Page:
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Changing Direction

October 3rd, 2005 by Troy Goodfellow · No Comments · Uncategorized

Black and White 2 is out now. As usual, IGN has the first online review and, as usual, the high score doesn’t seem to match the number of misgivings that Steve Butts mentions in the text. Of course, if you are going to have a review that long, it’s not going to be easy to keep a consistently enthusiastic tone.

Two things stand out in the review. First, there is a claim that three-quarters of the original B&W‘s sales were to people who “weren’t really gamers”. I have no idea what that means or where that data came from. But, if remotely true, it makes me pause as I think about how the news of games gets to the “non-gamer”.

Second, Black and White 2 seems a step back from the first game. More RTS elements, less emphasis on being a god that indirectly affects humans and a lot of attention to traditional military conflict.

Say what you will about Black and White – it was different. As a rough fusion of Populous and SimCity, it put the God in god-game. Interface issues and the difficulty in keeping the game fresh meant that the player would quickly understand why the Greek gods were always making mischief for their worshippers. B&W was a great idea that was made into an OK game.

So part of me is very disappointed to hear that the developers of B&W 2 weakened that part of the game to focus on more conventional game mechanics. It’s a perfectly understandable decision. Despite the good sales and raving early reviews, it didn’t take long for consumers and the gaming press in general to decide that a lot of the positive buzz was evidence that many reviewers were either asleep at the switch or didn’t play very far. Likely stung by many of the post mortem criticisms, it probably made sense to tip the game towards the tried and true and away from the “What the hell is this?”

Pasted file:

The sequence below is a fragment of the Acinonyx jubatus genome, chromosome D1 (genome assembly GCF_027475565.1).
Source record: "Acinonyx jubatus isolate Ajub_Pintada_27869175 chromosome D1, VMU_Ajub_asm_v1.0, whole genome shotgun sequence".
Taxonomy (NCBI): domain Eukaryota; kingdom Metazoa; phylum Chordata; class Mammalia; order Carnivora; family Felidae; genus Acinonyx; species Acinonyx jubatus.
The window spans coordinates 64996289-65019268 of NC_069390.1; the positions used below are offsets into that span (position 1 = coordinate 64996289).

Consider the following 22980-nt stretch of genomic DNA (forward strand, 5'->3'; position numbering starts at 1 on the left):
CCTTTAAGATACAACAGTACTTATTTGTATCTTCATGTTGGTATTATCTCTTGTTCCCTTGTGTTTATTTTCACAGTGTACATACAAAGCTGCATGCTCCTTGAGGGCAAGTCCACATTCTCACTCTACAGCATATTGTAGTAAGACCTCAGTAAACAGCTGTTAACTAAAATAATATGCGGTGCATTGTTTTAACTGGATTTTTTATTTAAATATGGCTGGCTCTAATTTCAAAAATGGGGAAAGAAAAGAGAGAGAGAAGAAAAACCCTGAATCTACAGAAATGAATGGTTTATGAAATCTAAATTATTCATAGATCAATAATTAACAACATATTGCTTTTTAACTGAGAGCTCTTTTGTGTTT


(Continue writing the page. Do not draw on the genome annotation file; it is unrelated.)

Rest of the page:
It’s probably too strong to say that B&W 2 sold out. After all, the initial game sold millions of copies. Those who felt ripped off by the first one are going to take a “wait-and-see” approach no matter what happens – a new game focus won’t be enough to make me buy it in the next two weeks. But instead of finding other ways to make the god-playing compelling, moving to road building and army shuffling seems a slight betrayal of those people who had hope that there was a great and original game in there


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